HARRISBURG, Pa. (WHTM) - Like a slot machine in motion, the wheels continue to spin at the Pennsylvania Gaming Control Board. And the wait continues for applicants in two midstate communities hoping to hit the jackpot with a resort license.
One is the Park Hotel in Hampden Township, Cumberland County. The other is the Eisenhower Resort near Gettysburg. They are two of the four applicants who began the gamble a year and a half ago.
There have been hearings and presentations, paperwork and lawyers. A source for one applicant says they've spent hundreds of thousands of dollars on their project and suspects the other three applicants have done the same.
And they'll have to spend a bit more time awaiting a verdict. There are two new board members who must wade through mounds of paperwork and reams of testimony.
Dave LaTorre, a spokesman for Mason-Dixon resort in Adams County, says the delay is understandable. "Asking someone to come in and make a decision like that immediately, I think, would frankly be an injustice to the system," LaTorre said.
Board members are typically mum about pending applications, but new member Keith McCall said he's already up to speed on the issues and the applicants. He knows where he'd like the new casino to go. He wouldn't tell abc27 News, but did say this about the No Casino Gettysburg protesters, some of whom were present at the board meeting in Harrisburg last week:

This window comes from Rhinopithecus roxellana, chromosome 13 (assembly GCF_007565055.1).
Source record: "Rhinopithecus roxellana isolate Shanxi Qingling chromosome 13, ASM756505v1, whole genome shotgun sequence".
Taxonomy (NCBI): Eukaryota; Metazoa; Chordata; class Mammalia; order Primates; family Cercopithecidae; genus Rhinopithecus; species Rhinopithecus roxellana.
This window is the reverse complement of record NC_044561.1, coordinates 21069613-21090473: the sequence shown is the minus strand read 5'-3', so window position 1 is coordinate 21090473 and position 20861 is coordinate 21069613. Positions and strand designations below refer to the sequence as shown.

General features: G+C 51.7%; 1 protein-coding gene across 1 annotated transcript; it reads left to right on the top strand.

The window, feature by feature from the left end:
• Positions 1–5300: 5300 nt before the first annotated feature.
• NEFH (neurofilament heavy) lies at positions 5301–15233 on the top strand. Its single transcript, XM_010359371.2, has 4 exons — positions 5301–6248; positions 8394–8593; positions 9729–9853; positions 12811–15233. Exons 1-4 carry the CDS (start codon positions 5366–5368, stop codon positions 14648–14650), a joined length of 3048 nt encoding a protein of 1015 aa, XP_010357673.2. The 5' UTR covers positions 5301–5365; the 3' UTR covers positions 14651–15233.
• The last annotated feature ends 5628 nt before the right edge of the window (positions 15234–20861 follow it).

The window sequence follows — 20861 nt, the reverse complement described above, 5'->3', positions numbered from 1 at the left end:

"Out of hand you just can't discount their concerns. We all know it and love it as hallowed ground so it certainly will weigh on the decision making process," McCall said.
"I think McCall will be surprised to find at our public hearing we had far more supporters speaking in support of our project than the opposition," LaTorre said.
It is widely believed that the Category 3 license was created by the legislature with Nemacolin Woodlands Resort in Greene County in mind. It was assumed by some that Nemacolin would sail through the process. The deadlock on the board indicates that's not so.
Recent media reports have pointed to money troubles for Nemacolin's financial backers. A Gaming Control Board spokesman says he can't comment on those reports, but board members are aware of them. Their Bureau of Investigation and Enforcement can still make recommendations should new and relevant information about the applicants come to light.
While the Gaming Control Board isn't talking about Nemacolin's potential problems, their competitors sure are.
"If the state wants to approve a license for a property that really isn't gonna make money then give it to Nemacolin," LaTorre said. "You need a compass, a GPS, and a helicopter to find it."
It could still be several months before the resort license is awarded. Part of the problem is the qualified majority requirement for the seven-member board. All four of the board members selected by the four legislative caucuses must agree on the winning applicant along with one of the three governor's picks.